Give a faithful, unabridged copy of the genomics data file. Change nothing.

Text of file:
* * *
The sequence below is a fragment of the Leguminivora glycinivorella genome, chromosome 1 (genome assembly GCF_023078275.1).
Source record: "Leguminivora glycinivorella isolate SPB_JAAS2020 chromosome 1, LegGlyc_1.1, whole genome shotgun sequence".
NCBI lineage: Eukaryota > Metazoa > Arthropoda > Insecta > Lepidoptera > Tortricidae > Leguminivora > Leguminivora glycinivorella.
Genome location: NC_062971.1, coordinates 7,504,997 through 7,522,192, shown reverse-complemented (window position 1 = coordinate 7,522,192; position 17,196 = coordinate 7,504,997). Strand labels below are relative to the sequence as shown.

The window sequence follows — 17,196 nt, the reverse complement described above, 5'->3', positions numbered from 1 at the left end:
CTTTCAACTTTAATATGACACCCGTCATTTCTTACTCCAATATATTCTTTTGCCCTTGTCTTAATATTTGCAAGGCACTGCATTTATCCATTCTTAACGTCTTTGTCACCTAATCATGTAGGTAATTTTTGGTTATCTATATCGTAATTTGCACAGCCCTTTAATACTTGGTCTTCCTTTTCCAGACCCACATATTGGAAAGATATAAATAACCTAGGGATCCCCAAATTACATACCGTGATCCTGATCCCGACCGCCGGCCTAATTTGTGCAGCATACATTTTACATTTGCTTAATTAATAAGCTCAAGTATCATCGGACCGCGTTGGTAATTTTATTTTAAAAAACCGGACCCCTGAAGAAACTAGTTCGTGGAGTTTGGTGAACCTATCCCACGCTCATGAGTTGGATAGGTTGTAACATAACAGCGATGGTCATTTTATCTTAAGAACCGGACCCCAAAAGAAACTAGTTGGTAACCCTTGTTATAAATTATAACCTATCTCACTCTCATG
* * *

The sequence below is a fragment of the Leguminivora glycinivorella genome, chromosome 1 (genome assembly GCF_023078275.1).
Source record: "Leguminivora glycinivorella isolate SPB_JAAS2020 chromosome 1, LegGlyc_1.1, whole genome shotgun sequence".
NCBI lineage: Eukaryota > Metazoa > Arthropoda > Insecta > Lepidoptera > Tortricidae > Leguminivora > Leguminivora glycinivorella.
Genome location: NC_062971.1, coordinates 7,504,997 through 7,522,192, shown reverse-complemented (window position 1 = coordinate 7,522,192; position 17,196 = coordinate 7,504,997). Strand labels below are relative to the sequence as shown.

The window sequence follows — 17,196 nt, the reverse complement described above, 5'->3', positions numbered from 1 at the left end:
CTTTCAACTTTAATATGACACCCGTCATTTCTTACTCCAATATATTCTTTTGCCCTTGTCTTAATATTTGCAAGGCACTGCATTTATCCATTCTTAACGTCTTTGTCACCTAATCATGTAGGTAATTTTTGGTTATCTATATCGTAATTTGCACAGCCCTTTAATACTTGGTCTTCCTTTTCCAGACCCACATATTGGAAAGATATAAATAACCTAGGGATCCCCAAATTACATACCGTGATCCTGATCCCGACCGCCGGCCTAATTTGTGCAGCATACATTTTACATTTGCTTAATTAATAAGCTCAAGTATCATCGGACCGCGTTGGTAATTTTATTTTAAAAAACCGGACCCCTGAAGAAACTAGTTCGTGGAGTTTGGTGAACCTATCCCACGCTCATGAGTTGGATAGGTTGTAACATAACAGCGATGGTCATTTTATCTTAAGAACCGGACCCCAAAAGAAACTAGTTGGTAACCCTTGTTATAAATTATAACCTATCTCACTCTCATG